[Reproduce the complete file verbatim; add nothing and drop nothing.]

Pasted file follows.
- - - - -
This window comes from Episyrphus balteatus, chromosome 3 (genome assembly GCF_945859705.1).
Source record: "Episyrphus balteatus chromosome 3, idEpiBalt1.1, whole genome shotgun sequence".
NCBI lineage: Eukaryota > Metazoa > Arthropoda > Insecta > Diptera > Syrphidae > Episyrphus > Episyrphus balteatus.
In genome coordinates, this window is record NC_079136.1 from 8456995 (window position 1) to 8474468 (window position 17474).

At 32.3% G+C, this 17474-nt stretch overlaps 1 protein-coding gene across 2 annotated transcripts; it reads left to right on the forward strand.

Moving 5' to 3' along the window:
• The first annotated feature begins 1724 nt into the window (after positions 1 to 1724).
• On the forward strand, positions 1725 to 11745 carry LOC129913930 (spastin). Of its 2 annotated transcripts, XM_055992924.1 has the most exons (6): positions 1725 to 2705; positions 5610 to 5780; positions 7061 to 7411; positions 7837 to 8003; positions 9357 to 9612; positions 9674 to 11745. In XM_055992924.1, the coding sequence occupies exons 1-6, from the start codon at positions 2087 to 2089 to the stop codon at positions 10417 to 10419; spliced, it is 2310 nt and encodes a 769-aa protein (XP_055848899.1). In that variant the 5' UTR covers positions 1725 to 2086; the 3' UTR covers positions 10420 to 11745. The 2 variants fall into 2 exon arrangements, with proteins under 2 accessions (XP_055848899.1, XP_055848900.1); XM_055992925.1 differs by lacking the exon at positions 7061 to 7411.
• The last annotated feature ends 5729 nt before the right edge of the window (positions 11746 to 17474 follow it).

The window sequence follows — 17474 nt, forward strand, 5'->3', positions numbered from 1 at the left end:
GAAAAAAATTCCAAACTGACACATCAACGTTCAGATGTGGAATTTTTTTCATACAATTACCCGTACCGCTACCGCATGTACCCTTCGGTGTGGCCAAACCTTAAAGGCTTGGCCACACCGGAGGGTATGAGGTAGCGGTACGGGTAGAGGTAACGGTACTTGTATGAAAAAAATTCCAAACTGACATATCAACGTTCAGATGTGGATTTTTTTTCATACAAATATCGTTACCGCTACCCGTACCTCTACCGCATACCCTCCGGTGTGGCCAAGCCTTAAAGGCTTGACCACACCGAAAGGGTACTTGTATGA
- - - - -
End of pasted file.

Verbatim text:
This window comes from Episyrphus balteatus, chromosome 3 (genome assembly GCF_945859705.1).
Source record: "Episyrphus balteatus chromosome 3, idEpiBalt1.1, whole genome shotgun sequence".
NCBI lineage: Eukaryota > Metazoa > Arthropoda > Insecta > Diptera > Syrphidae > Episyrphus > Episyrphus balteatus.
In genome coordinates, this window is record NC_079136.1 from 8456995 (window position 1) to 8474468 (window position 17474).

At 32.3% G+C, this 17474-nt stretch overlaps 1 protein-coding gene across 2 annotated transcripts; it reads left to right on the forward strand.

Moving 5' to 3' along the window:
• The first annotated feature begins 1724 nt into the window (after positions 1 to 1724).
• On the forward strand, positions 1725 to 11745 carry LOC129913930 (spastin). Of its 2 annotated transcripts, XM_055992924.1 has the most exons (6): positions 1725 to 2705; positions 5610 to 5780; positions 7061 to 7411; positions 7837 to 8003; positions 9357 to 9612; positions 9674 to 11745. In XM_055992924.1, the coding sequence occupies exons 1-6, from the start codon at positions 2087 to 2089 to the stop codon at positions 10417 to 10419; spliced, it is 2310 nt and encodes a 769-aa protein (XP_055848899.1). In that variant the 5' UTR covers positions 1725 to 2086; the 3' UTR covers positions 10420 to 11745. The 2 variants fall into 2 exon arrangements, with proteins under 2 accessions (XP_055848899.1, XP_055848900.1); XM_055992925.1 differs by lacking the exon at positions 7061 to 7411.
• The last annotated feature ends 5729 nt before the right edge of the window (positions 11746 to 17474 follow it).

The window sequence follows — 17474 nt, forward strand, 5'->3', positions numbered from 1 at the left end:
GAAAAAAATTCCAAACTGACACATCAACGTTCAGATGTGGAATTTTTTTCATACAATTACCCGTACCGCTACCGCATGTACCCTTCGGTGTGGCCAAACCTTAAAGGCTTGGCCACACCGGAGGGTATGAGGTAGCGGTACGGGTAGAGGTAACGGTACTTGTATGAAAAAAATTCCAAACTGACATATCAACGTTCAGATGTGGATTTTTTTTCATACAAATATCGTTACCGCTACCCGTACCTCTACCGCATACCCTCCGGTGTGGCCAAGCCTTAAAGGCTTGACCACACCGAAAGGGTACTTGTATGA